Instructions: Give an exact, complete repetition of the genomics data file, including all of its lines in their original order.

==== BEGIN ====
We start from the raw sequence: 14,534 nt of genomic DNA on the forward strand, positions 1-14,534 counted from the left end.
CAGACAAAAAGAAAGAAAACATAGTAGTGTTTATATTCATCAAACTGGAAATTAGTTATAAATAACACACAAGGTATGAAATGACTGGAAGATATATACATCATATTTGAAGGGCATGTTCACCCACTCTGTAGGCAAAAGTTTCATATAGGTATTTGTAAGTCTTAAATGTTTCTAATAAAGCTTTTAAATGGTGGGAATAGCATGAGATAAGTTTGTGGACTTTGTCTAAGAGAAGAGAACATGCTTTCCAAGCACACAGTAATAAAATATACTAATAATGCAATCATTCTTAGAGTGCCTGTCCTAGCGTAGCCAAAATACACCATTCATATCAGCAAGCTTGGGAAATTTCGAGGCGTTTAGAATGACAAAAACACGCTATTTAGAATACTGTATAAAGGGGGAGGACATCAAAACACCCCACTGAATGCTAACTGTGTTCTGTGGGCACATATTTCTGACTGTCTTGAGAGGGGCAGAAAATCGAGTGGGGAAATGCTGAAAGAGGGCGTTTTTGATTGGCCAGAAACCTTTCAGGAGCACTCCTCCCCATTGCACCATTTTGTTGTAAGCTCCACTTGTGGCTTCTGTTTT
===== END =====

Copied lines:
We start from the raw sequence: 14,534 nt of genomic DNA on the forward strand, positions 1-14,534 counted from the left end.
CAGACAAAAAGAAAGAAAACATAGTAGTGTTTATATTCATCAAACTGGAAATTAGTTATAAATAACACACAAGGTATGAAATGACTGGAAGATATATACATCATATTTGAAGGGCATGTTCACCCACTCTGTAGGCAAAAGTTTCATATAGGTATTTGTAAGTCTTAAATGTTTCTAATAAAGCTTTTAAATGGTGGGAATAGCATGAGATAAGTTTGTGGACTTTGTCTAAGAGAAGAGAACATGCTTTCCAAGCACACAGTAATAAAATATACTAATAATGCAATCATTCTTAGAGTGCCTGTCCTAGCGTAGCCAAAATACACCATTCATATCAGCAAGCTTGGGAAATTTCGAGGCGTTTAGAATGACAAAAACACGCTATTTAGAATACTGTATAAAGGGGGAGGACATCAAAACACCCCACTGAATGCTAACTGTGTTCTGTGGGCACATATTTCTGACTGTCTTGAGAGGGGCAGAAAATCGAGTGGGGAAATGCTGAAAGAGGGCGTTTTTGATTGGCCAGAAACCTTTCAGGAGCACTCCTCCCCATTGCACCATTTTGTTGTAAGCTCCACTTGTGGCTTCTGTTTT